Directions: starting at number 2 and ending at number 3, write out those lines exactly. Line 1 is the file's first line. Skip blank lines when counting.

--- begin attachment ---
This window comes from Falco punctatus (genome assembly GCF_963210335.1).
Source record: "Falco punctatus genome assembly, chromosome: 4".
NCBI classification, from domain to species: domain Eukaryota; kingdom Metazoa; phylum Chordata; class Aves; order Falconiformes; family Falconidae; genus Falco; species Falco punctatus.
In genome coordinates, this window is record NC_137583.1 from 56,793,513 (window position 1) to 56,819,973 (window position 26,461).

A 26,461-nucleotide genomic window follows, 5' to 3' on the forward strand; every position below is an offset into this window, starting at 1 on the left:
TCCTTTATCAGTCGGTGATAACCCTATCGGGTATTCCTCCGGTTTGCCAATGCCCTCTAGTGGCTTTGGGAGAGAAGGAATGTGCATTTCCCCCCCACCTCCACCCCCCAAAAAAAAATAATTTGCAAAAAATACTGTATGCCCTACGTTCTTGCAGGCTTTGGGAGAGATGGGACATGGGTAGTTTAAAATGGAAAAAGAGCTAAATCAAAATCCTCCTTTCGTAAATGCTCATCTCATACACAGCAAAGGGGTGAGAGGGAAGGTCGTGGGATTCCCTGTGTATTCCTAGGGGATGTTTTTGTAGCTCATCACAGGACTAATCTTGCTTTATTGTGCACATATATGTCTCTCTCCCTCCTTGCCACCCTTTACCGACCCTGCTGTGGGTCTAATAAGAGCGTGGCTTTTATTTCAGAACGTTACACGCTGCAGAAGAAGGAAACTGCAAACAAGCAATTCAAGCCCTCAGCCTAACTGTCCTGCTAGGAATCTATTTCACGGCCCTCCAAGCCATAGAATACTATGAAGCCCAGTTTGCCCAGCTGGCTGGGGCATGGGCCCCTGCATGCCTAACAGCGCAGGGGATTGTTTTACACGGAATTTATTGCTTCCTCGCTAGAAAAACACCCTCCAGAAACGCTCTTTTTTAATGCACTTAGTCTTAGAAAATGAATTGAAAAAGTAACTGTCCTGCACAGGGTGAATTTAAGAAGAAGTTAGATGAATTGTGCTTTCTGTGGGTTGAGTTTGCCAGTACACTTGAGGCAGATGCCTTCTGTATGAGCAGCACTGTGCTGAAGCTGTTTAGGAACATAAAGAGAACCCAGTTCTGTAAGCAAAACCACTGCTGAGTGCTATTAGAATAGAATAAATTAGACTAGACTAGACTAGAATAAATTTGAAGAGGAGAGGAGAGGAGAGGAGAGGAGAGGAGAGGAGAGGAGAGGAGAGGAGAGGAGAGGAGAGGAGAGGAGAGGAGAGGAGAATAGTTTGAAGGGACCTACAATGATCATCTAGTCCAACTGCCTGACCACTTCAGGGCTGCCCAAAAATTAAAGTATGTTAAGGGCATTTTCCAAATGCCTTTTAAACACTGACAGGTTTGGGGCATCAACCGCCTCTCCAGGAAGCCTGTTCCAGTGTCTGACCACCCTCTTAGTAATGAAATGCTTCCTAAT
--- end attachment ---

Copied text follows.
Source record: "Falco punctatus genome assembly, chromosome: 4".
NCBI classification, from domain to species: domain Eukaryota; kingdom Metazoa; phylum Chordata; class Aves; order Falconiformes; family Falconidae; genus Falco; species Falco punctatus.